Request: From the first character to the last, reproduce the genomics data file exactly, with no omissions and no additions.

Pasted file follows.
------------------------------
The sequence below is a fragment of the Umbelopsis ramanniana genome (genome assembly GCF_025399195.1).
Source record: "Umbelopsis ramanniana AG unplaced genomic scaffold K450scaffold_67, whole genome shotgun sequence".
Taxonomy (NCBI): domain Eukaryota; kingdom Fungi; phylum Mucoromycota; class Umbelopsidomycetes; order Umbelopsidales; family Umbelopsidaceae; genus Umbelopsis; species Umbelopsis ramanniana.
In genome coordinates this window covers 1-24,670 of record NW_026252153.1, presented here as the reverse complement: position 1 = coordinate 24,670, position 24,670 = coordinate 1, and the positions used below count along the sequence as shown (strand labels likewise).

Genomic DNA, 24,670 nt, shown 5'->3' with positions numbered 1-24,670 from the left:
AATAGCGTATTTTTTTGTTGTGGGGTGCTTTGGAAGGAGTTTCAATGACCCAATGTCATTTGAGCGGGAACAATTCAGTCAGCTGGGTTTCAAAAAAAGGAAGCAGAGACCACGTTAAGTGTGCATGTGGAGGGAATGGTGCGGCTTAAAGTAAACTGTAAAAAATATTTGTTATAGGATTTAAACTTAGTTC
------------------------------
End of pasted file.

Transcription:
The sequence below is a fragment of the Umbelopsis ramanniana genome (genome assembly GCF_025399195.1).
Source record: "Umbelopsis ramanniana AG unplaced genomic scaffold K450scaffold_67, whole genome shotgun sequence".
Taxonomy (NCBI): domain Eukaryota; kingdom Fungi; phylum Mucoromycota; class Umbelopsidomycetes; order Umbelopsidales; family Umbelopsidaceae; genus Umbelopsis; species Umbelopsis ramanniana.
In genome coordinates this window covers 1-24,670 of record NW_026252153.1, presented here as the reverse complement: position 1 = coordinate 24,670, position 24,670 = coordinate 1, and the positions used below count along the sequence as shown (strand labels likewise).

Genomic DNA, 24,670 nt, shown 5'->3' with positions numbered 1-24,670 from the left:
AATAGCGTATTTTTTTGTTGTGGGGTGCTTTGGAAGGAGTTTCAATGACCCAATGTCATTTGAGCGGGAACAATTCAGTCAGCTGGGTTTCAAAAAAAGGAAGCAGAGACCACGTTAAGTGTGCATGTGGAGGGAATGGTGCGGCTTAAAGTAAACTGTAAAAAATATTTGTTATAGGATTTAAACTTAGTTC